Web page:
AC Milan’s young Moroccan prodigy has been on the football radar since the age of 13, in no small part thanks to his freestyle video with Neymar. Now 17 years old, he’s already played for the Moroccan national side, and he’s a regular favourite of FIFA and Football Manager players looking for young starlets. FIFA 16 is no different, and he’ll grow a massive 20 points if you train him right – from 67 to 87 overall – becoming a dynamic playmaker in your midfield thanks to his high potential passing and dribbling stats, and five star skill moves. All his primary skills are in attack so you’ll need to pair him with someone more defensively minded, but he’ll contribute plenty of goals and assists if you do.
Balde Diao Keita
In many ways, Keita is the perfect left winger, if you don’t need him to do any defensive work. For starters, just look at that pace – 89 acceleration and 91 sprint speed makes Keita one of the quickest wingers in the game, and he backs that up with decent dribbling and physical stats too. The best thing about Keita is that his dribbling, shooting and physical stats have loads of room for improvement if you get him onto the training pitch. His ceiling is 86 overall – 10 points higher than his starting rating – so as you can imagine, he turns into a real handful.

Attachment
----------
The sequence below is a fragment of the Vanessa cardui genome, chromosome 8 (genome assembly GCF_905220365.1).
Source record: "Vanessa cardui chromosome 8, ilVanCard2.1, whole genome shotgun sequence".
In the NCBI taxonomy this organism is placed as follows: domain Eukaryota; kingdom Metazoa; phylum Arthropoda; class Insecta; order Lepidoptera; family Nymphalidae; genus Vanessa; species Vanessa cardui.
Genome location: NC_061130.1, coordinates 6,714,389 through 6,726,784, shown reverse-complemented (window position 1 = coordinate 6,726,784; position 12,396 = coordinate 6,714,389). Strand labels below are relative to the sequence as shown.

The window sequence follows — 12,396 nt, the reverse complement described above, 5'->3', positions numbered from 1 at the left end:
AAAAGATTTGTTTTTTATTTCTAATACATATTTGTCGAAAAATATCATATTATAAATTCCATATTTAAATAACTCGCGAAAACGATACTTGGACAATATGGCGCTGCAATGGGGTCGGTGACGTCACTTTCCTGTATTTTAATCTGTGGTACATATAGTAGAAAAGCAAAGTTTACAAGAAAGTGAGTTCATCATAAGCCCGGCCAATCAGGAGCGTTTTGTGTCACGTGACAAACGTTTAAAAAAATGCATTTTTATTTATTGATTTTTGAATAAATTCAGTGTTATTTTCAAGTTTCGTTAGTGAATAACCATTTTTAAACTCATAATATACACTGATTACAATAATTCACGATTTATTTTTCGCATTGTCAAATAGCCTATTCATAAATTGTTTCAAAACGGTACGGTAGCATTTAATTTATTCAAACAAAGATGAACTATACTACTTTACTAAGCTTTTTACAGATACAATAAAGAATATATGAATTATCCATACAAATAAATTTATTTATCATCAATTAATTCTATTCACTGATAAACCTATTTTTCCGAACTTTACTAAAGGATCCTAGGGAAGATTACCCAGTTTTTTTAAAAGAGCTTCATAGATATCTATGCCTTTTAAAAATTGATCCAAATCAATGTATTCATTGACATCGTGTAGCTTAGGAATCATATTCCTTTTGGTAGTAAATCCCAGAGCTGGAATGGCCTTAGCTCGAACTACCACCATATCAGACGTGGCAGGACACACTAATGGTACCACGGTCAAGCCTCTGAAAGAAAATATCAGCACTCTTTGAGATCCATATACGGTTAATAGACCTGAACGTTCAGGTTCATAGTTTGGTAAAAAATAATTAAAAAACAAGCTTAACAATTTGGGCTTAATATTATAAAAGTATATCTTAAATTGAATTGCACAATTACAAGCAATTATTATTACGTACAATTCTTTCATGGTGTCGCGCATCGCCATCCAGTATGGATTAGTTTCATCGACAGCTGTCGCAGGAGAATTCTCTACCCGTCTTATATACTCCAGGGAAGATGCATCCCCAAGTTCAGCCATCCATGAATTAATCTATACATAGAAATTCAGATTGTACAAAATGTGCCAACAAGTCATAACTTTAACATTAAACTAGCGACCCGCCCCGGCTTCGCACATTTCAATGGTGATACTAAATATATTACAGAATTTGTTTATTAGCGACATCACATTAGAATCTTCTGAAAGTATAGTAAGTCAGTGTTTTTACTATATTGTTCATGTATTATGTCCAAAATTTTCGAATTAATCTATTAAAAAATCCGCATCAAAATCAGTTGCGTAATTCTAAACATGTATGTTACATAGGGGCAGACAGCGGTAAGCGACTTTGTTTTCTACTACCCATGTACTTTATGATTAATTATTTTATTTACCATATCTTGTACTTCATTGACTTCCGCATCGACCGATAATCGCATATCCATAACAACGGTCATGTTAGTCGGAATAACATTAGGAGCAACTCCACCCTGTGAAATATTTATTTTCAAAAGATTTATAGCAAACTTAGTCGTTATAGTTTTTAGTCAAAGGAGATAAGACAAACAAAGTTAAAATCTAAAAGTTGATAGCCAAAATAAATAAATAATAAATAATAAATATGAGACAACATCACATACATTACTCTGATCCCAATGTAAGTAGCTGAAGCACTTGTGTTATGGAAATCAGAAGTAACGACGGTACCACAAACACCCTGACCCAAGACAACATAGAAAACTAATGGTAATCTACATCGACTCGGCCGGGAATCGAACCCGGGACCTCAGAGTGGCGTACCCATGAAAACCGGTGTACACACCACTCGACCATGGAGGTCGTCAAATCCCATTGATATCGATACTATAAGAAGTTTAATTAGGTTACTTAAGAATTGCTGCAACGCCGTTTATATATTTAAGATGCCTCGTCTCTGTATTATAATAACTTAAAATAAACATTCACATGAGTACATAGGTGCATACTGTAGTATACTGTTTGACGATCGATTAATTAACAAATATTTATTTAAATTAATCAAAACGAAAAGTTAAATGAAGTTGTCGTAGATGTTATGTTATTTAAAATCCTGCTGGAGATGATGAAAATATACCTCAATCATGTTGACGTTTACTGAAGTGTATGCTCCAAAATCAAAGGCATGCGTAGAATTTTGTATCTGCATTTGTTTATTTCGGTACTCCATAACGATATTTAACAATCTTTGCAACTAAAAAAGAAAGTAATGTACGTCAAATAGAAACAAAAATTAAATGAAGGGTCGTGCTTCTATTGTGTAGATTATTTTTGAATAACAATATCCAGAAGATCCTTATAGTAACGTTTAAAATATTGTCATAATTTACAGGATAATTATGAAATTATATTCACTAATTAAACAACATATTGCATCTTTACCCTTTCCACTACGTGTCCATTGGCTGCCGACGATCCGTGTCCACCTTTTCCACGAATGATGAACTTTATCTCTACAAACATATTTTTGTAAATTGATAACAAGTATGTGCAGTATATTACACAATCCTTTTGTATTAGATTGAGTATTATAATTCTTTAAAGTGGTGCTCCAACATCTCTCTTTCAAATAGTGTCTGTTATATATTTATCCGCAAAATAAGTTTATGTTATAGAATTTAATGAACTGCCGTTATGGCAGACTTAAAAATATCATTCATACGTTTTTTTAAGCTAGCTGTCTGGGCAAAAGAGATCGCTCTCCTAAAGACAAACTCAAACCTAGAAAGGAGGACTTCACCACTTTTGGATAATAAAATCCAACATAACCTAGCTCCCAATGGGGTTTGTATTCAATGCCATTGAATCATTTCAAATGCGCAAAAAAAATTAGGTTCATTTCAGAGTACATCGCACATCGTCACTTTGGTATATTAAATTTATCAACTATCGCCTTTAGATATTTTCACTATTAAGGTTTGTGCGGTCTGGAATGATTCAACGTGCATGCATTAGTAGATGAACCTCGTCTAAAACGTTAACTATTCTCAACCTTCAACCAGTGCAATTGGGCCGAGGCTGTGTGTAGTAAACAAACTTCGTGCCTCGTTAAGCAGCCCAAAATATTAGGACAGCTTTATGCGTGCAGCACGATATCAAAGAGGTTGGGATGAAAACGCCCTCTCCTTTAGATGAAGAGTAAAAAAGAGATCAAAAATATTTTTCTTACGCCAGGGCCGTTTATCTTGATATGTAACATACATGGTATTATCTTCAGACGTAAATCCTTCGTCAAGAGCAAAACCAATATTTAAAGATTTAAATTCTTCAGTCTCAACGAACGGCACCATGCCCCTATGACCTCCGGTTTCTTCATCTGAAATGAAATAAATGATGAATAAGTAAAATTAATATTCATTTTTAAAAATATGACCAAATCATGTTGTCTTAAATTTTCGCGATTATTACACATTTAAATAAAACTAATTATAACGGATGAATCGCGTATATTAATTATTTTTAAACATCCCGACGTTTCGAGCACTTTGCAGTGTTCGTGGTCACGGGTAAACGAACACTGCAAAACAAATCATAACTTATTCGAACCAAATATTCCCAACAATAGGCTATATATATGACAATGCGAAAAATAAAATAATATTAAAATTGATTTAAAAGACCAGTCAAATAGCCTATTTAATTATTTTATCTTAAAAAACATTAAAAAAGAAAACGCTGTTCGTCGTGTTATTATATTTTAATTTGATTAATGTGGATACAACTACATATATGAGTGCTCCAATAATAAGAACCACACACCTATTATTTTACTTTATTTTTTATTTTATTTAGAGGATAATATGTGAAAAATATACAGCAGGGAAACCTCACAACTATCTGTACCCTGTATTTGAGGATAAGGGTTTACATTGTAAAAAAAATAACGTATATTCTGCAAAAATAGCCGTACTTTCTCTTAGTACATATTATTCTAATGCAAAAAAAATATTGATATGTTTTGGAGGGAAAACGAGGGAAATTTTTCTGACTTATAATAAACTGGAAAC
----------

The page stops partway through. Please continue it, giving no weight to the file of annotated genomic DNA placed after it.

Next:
The more eagle-eyed of our readers may remember that we’ve written about Dybala before, in glowing terms. His comparisons to compatriot Lionel Messi are well-founded stylistically – his 89 acceleration, 89 ball control and four star skill moves let him breeze past defenders, and he is already a good free kick taker (rated 80 at the start of the game). His 79 shooting shouldn’t be taken too literally either – it’s only let down by his long shooting and power, and every other stat is 80+. He may not replace Lionel Messi, but with 88 overall potential, he’s primed to become the next great Argentinian hope.
Niang has struggled with injuries recently including a fractured metatarsal, but he remains an extremely promising talent in European football. The Frenchman brings bundles of pace and skill on the ball to your side, terrorising defenders and always looking to get in behind the back line. He is also deceptively strong – although his physical overall is fairly low, his strength stat is 75, which makes him tricky to get off the ball, even for bigger, tougher centre backs. Niang will grow up to a potential 84 overall, making him a nice foil for Dybala.